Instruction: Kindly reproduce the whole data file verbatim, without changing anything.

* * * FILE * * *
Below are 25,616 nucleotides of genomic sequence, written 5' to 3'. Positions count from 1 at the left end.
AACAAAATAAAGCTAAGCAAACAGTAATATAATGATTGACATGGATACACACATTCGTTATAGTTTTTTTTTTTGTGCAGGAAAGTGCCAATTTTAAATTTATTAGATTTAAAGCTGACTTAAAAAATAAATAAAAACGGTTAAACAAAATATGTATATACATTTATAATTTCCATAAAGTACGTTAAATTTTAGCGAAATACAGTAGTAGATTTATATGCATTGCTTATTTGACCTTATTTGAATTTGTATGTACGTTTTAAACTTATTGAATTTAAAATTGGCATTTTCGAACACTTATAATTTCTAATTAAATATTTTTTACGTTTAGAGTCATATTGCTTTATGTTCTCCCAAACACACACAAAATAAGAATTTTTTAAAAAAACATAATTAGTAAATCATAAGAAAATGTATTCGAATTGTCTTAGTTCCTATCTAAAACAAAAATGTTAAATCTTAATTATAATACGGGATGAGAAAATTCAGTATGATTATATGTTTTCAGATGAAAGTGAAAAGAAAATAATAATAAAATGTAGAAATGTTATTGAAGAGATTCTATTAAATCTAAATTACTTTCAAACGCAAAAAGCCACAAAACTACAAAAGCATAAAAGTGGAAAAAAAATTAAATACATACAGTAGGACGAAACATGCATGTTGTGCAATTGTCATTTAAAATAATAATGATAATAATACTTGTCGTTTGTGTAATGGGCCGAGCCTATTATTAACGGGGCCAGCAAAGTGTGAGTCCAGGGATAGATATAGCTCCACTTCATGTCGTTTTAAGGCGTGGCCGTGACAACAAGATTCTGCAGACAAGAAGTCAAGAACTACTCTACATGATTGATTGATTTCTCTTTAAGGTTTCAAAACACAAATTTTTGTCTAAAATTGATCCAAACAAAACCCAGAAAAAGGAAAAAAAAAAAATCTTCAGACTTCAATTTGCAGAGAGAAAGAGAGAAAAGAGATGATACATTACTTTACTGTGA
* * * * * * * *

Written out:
Below are 25,616 nucleotides of genomic sequence, written 5' to 3'. Positions count from 1 at the left end.
AACAAAATAAAGCTAAGCAAACAGTAATATAATGATTGACATGGATACACACATTCGTTATAGTTTTTTTTTTTGTGCAGGAAAGTGCCAATTTTAAATTTATTAGATTTAAAGCTGACTTAAAAAATAAATAAAAACGGTTAAACAAAATATGTATATACATTTATAATTTCCATAAAGTACGTTAAATTTTAGCGAAATACAGTAGTAGATTTATATGCATTGCTTATTTGACCTTATTTGAATTTGTATGTACGTTTTAAACTTATTGAATTTAAAATTGGCATTTTCGAACACTTATAATTTCTAATTAAATATTTTTTACGTTTAGAGTCATATTGCTTTATGTTCTCCCAAACACACACAAAATAAGAATTTTTTAAAAAAACATAATTAGTAAATCATAAGAAAATGTATTCGAATTGTCTTAGTTCCTATCTAAAACAAAAATGTTAAATCTTAATTATAATACGGGATGAGAAAATTCAGTATGATTATATGTTTTCAGATGAAAGTGAAAAGAAAATAATAATAAAATGTAGAAATGTTATTGAAGAGATTCTATTAAATCTAAATTACTTTCAAACGCAAAAAGCCACAAAACTACAAAAGCATAAAAGTGGAAAAAAAATTAAATACATACAGTAGGACGAAACATGCATGTTGTGCAATTGTCATTTAAAATAATAATGATAATAATACTTGTCGTTTGTGTAATGGGCCGAGCCTATTATTAACGGGGCCAGCAAAGTGTGAGTCCAGGGATAGATATAGCTCCACTTCATGTCGTTTTAAGGCGTGGCCGTGACAACAAGATTCTGCAGACAAGAAGTCAAGAACTACTCTACATGATTGATTGATTTCTCTTTAAGGTTTCAAAACACAAATTTTTGTCTAAAATTGATCCAAACAAAACCCAGAAAAAGGAAAAAAAAAAAATCTTCAGACTTCAATTTGCAGAGAGAAAGAGAGAAAAGAGATGATACATTACTTTACTGTGA